Novel ADC and CAR T Approaches Broaden the DLBCL Treatment Landscape

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Praveen Ramakrishnan, MD, MS, discusses the evolution of diffuse large B-cell lymphoma treatment, the implications of key phase 3 studies, and how emerging bispecific T-cell engagers and antibody-drug conjugates may increase treatment accessibility beyond the limitations of CAR T-cell therapy for patients at various disease stages.

Praveen Ramakrishnan, MD, MS

With a variety of available options for diffuse large B-cell lymphoma (DLBCL), pushing effective therapies into the up-front setting can improve event-free survival (EFS) rates and potentially help patients avoid costlier treatments down the line, according to Praveen Ramakrishnan, MD, MS. The second-line and beyond settings are also expanding with CAR T-cell advances that can bolster outcomes in patients with relapsed/refractory disease.

“DLBCL has seen an explosion of many treatment choices for patients in the frontline setting, and also in the second-line, third-line, and beyond settings with all these new agents,” Ramakrishnan said in an interview with OncLive®.

In the interview, Ramakrishnan discussed the evolution of DLBCL treatment, the implications of the phase 3 POLARIX (NCT03274492), ZUMA-7 (NCT03391466), and TRANSFORM (NCT03575351) studies, and how emerging bispecific T-cell engagers (BiTEs) and antibody-drug conjugates (ADCs) may increase treatment accessibility beyond the limitations of CAR T-cell therapy for patients at various disease stages.

Ramakrishnan is an assistant professor in the Department of Internal Medicine at UT Southwestern Medical Center in Dallas, Texas.

OncLive®: Could you summarize the recent treatment advances that the field of DLBCL has seen?

Ramakrishnan: The past 2 years have been [eventful] for DLBCL. This is an apt time to get educated about the big advances that have happened in our field over the past 2 years.

Many new medications have been approved for DLBCL in the relapsed setting. For example, the ADC polatuzumab vedotin-piiq [Polivy] in combination with bendamustine and rituximab [Rituxan; BR] is approved in the third-line setting and beyond. Loncastuximab tesirine-lpyl [Zynlonta] is another ADC. Tafasitamab-cxix [Monjuvi] plus lenalidomide [Revlimid] is also a combination in the second-line setting and beyond for DLBCL.

The study that made the headlines, the POLARIX study, looked at polatuzumab vedotin in the frontline setting in combination with R-CHP [rituximab plus cyclophosphamide, doxorubicin, and prednisone]. This is the first study that has shown an improvement in progression-free survival [PFS] compared with our standard of care [SOC], which is R-CHOP [rituximab plus cyclophosphamide, doxorubicin, vincristine, and prednisone]. The POLARIX combination is still not FDA approved, but it will hopefully be approved soon, and it has implications in our practice.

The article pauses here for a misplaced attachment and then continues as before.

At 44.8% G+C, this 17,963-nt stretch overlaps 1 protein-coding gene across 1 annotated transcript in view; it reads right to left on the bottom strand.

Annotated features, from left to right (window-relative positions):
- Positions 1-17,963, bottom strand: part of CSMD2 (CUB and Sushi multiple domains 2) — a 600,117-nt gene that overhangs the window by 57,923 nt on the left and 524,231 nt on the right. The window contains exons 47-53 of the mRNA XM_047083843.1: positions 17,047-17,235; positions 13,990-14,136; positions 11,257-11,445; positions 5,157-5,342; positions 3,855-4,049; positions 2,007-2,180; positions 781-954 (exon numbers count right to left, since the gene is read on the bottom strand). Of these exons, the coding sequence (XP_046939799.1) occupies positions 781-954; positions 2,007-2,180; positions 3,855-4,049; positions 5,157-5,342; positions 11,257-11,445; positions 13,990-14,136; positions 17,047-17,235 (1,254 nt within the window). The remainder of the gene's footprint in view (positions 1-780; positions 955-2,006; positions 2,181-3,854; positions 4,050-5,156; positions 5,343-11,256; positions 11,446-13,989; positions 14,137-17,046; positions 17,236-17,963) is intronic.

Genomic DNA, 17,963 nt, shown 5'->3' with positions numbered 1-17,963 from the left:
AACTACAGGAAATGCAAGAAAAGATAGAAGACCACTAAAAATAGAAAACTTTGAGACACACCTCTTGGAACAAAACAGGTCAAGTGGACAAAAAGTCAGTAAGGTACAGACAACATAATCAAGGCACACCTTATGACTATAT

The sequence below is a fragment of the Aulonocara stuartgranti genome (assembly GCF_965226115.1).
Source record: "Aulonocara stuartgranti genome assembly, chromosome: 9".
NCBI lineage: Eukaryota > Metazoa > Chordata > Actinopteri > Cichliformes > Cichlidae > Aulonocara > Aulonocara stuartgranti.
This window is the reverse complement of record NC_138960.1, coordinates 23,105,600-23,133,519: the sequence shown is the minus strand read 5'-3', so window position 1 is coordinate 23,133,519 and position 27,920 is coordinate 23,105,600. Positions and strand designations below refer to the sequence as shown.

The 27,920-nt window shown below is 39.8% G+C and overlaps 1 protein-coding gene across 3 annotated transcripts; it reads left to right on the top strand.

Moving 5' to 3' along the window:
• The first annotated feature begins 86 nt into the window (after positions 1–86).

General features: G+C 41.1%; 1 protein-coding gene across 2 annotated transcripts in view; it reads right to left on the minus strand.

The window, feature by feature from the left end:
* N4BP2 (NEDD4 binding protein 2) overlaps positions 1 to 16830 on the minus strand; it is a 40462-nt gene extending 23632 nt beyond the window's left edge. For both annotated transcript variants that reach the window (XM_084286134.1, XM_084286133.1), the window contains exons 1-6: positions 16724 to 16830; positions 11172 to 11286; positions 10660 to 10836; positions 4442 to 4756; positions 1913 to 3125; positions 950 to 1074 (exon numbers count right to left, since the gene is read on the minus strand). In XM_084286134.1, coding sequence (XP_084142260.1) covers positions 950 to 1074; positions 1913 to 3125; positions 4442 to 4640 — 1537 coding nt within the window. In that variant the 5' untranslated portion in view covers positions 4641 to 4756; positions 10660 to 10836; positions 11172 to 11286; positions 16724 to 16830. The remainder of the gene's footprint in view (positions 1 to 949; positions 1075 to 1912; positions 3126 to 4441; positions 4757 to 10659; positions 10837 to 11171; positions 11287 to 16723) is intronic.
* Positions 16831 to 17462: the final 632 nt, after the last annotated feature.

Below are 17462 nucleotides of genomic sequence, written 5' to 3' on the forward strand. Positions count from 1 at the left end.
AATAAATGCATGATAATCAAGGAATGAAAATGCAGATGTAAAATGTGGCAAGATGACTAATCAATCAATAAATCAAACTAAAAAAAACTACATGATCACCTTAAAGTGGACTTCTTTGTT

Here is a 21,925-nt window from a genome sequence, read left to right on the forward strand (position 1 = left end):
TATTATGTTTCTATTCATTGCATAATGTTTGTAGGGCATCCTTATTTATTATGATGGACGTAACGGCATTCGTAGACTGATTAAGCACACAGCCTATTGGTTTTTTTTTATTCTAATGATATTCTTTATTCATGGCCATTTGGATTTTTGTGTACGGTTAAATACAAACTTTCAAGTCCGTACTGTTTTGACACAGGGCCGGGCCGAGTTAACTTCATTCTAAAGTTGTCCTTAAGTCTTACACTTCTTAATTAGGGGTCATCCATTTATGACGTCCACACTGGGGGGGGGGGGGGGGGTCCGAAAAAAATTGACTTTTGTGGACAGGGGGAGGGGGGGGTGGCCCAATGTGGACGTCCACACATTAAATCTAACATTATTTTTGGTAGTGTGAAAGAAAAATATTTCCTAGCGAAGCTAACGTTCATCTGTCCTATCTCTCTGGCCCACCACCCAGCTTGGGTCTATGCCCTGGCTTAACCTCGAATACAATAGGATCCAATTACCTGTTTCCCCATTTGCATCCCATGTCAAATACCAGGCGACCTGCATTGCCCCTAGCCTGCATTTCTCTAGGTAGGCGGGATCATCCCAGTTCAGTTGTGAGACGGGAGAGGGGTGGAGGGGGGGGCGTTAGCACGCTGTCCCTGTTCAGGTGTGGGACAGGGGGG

The [phase 2] L-MIND study [(NCT02399085) is investigating] tafasitamab and lenalidomide, and the [phase 2] LOTIS-2 study [(NCT03589469) is looking at] loncastuximab tesirine. Other options are also available for relapsed/refractory DLBCL.

Cell therapies like CAR T cells have [also had an effect] in our field. [The 2021 ASH Annual Meeting and Exposition had] 3 studies looking at CAR T cells in the second-line setting for DLBCL. The ZUMA-7 and TRANSFORM trials led to the approvals of axicabtagene ciloleucel [axi-cel; Yescarta] and lisocabtagene maraleucel [liso-cel; Breyanzi] in this disease in the second-line setting. The [phase 3] BELINDA study [NCT03570892] was not a positive trial.

The current algorithm for treating DLBCL [includes] CAR T cells and other options. As the field is getting crowded, [the question is:] How are we going to sequence these treatments for our patients?

Another important drug class is BiTEs. These are also going to be important agents in our therapeutic armamentarium for DLBCL outside of cell therapy with CAR T cells.

To recap, [we have seen] first-line advances [with the POLARIX regimen, and advances in the] second line and beyond with the new immunotherapies tafasitamab, loncastuximab tesirine, and polatuzumab vedotin. [As seen in pathbreaking studies,] CAR T cells in the second-line setting will be practice changing, [with the pivotal data] that have come out since December 2021. Bispecific antibodies are also likely to become available for our patients in the future.